Monday, October 21, 2013
HOMELAND faces the most dangerous plot in the series’ history – an insidious subversive plot more squirm-inducing than any of the Brody torture scenes, more chilling than national terrorist threats, suicide bombers, and unspeakable acts of senseless violence.
I’m referring of course to the Dana storyline in season three.
First let me say I do not blame Morgan Saylor, the young actress who portrays Nicholas Brody’s bratty teenage daughter, Dana. She got hired to play a role, she’s playing it with conviction and believability. Cash your checks, Morgan. You've earned the money.
But the character of Dana is so relentlessly insufferable that every time she comes on the screen I shout, “Oh no!” Fortunately for Morgan there’s Lena Dunham and Flo from Progressive Insurance to take some of the hate heat off.
The bigger problem of course is that HOMELAND has really plummeted in quality. Once the most compelling show on the air, season three so far has been meandering, repetitious, and dull. The shocking twists aren't shocking. We see Carrie going crazy for the fifth time, and as much as I adore Claire Danes, they’ve now got her playing one notch below Jerry Lewis in CINDERFELLA. And Brody is all over the map (literally). The episode where he was holed up in a half-constructed apartment high rise in Venezuela was PAPILLON meets HOLLYWOOD SQUARES.
And then there’s Dana. We’re supposed to have empathy for her because her father is perceived of as a monster, but sorry, we don’t. There’s a great Jewish expression I can only hope to spell correctly – Dana is farbissina, which roughly means she’s a major sourpuss.
The Brody home life has never been particularly interesting. For two years luscious Morena Baccarin’s sole function as his wife was to say, “Where you going, Brody?” “Talk to me, Brody.” and finally: “Where you been, Brody?” His return from captivity was a tough adjustment for the family. We get it. Dad’s been turned. What family doesn’t have its quirks? But especially now that Brody is harder to find than Matt Lauer, mom and the kinder are not integral to anything in the show. And every time Dana smirks, scowls, or sleeps with one of the Menendez brothers, I dive for the remote.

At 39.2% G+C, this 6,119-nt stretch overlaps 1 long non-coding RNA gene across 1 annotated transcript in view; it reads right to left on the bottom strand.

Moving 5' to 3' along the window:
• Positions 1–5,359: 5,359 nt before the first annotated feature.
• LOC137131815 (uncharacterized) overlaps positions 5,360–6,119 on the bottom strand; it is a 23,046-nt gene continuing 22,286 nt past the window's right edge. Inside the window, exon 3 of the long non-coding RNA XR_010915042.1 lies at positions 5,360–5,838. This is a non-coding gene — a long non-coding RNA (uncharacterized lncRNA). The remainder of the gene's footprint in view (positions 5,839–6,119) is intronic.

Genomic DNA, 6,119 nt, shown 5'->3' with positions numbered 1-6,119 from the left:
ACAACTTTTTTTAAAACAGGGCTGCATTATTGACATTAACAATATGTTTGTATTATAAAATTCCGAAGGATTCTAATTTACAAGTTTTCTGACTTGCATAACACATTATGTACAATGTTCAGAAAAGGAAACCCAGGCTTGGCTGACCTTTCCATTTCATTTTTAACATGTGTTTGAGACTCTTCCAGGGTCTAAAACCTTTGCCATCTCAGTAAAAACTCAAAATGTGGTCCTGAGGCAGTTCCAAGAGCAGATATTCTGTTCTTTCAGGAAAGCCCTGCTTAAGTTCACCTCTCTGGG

HOMELAND is a product of the 24 writers and you can see the parallels. The worst character on 24 was Jack Bauer’s daughter, Kim, played by Elisha Cuthbert. She got kidnapped so many times she started bringing her own rope. The Kim hate was loud and long, but that didn’t stop the producers from stuffing her in a car trunk season after season.
In HOMELAND’s case you could argue that even if the producers recognize themselves that the Dana subplot is dramatic Anthrax, it’s too late to do anything about it. All thirteen episodes are probably in the can. But America has hated Dana for two previous seasons already. The producers can’t be surprised. If so, it’s like they were crushed by a runaway glacier. Their intelligence information is worse than the CIA's.
Last year we saw THE GOOD WIFE make a huge miscalculation by introducing a character the public quickly loathed. So the producers dumped him, had to scramble, and salvage what they could. They listened to their audience and reacted accordingly. (And by the way, this year’s shows are spectacular – week after week.) HOMELAND never learns. I bet next year Dana will be back with an eating disorder.
I hope HOMELAND can right the ship. It’s lost its focus, it’s lost it’s freshness – the only thing it’s kept is its farbisinna’s.
By Ken Levine at 6:00 AM